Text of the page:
I've spoken to my son about these boys. One of them told him the other week that he wasn't allowed to play with them any more, and that he's only allowed to play with them when he says it's ok. I've told my son that friends are always nice to each other and that maybe he should try and make friends with some of the other children. He's actually really good friends with one of the girls in his class, so I'm thankful for that because she's a lovely girl. The problem is that, as I said, he doesn't make friends easily. I mean if we walk past some of the other boys that he doesn't play with in school, they won't even say hello to each other. Or maybe that's just a boy thing.

I did feel the teachers took it seriously. I spoke to his teacher and the deputy head. They are keeping an eye out. I did feel the deputy head was trying to just make me feel a bit better by telling me that the boy who told my son he can't play with them is a control freak (she didn't use those words, but that's what she meant). So they've put him into lunchtime club a few days a week. This worried me at first, because then I wondered if he was kind of being isolated a bit, but apparently all the children want to go into it, and they get to take another child in with them.

My son has fallen out with this boy twice in the past week as well. They had a bit of a scuffle at a party and then this boy upset him in class.

I forgot about cubs! Maybe I'll look into that and see what he thinks. Although I think the waiting lists are huge for this... or so I've heard. I showed my son a YouTube video of karate for young kids yesterday and he didn't look too impressed. It all costs so much money so maybe I'll see if I can get him into a free session and see if he likes it.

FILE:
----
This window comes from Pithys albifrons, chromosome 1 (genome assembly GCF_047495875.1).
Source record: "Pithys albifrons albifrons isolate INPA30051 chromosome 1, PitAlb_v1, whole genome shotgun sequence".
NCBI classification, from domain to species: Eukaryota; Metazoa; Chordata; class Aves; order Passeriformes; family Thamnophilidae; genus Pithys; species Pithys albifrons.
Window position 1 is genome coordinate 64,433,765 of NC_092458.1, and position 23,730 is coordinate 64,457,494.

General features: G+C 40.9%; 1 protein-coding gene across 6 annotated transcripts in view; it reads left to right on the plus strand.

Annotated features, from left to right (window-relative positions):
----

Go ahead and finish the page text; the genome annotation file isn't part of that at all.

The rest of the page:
OP’s posts: |
susan198130 Wed 20-Dec-17 08:14:13

* when I say "if we walk past some of the other boys that he doesn't play with in school, they won't even say hello to each other" these are boys in his class.

OP’s posts: |
EveryoneTalkAboutPopMusic Wed 20-Dec-17 08:43:48

I’d put his name down for Beavers and talk about it more nearer the time. The karate near us is £3 a session and the adults can take part too but obviously that’s another £3.

It does sound like the school are doing something. Are there any boys in his class that he likes? Apart from these ones obviously. Could you invite one over for a couple of hours in the Christmas break?

susan198130 Wed 20-Dec-17 10:29:09

When he was at nursery, he didn't mix at all. He literally would just play by himself, so his nursery referred him for some extra help because they were obviously concerned about it.

So with him going to school, I was so worried that he'd just be the same, but I was so happy when he made some friends. Oddly enough, the boy that says he can only play with them when he says was his best friend last year. They were inseparable. There are only about 10 boys in his class and he doesn't play with them at all. I have friends with children the same age but they are mainly girls, and apart from the one girl at school, he just isn't drawn to them. Plus he's got a brother who's only 15 months younger than him, so he always just plays with him if we go out with those friends.

It's really tough. I'm really good friends with the nan of one of his friends, but this friend is in the same group of friends (he's the other one that they're not always nice to).

OP’s posts: |
EveryoneTalkAboutPopMusic Wed 20-Dec-17 17:05:32

Could you invite the other boy for tea?

Also, did the school know about the extra help he had at Nursery and are they concerned?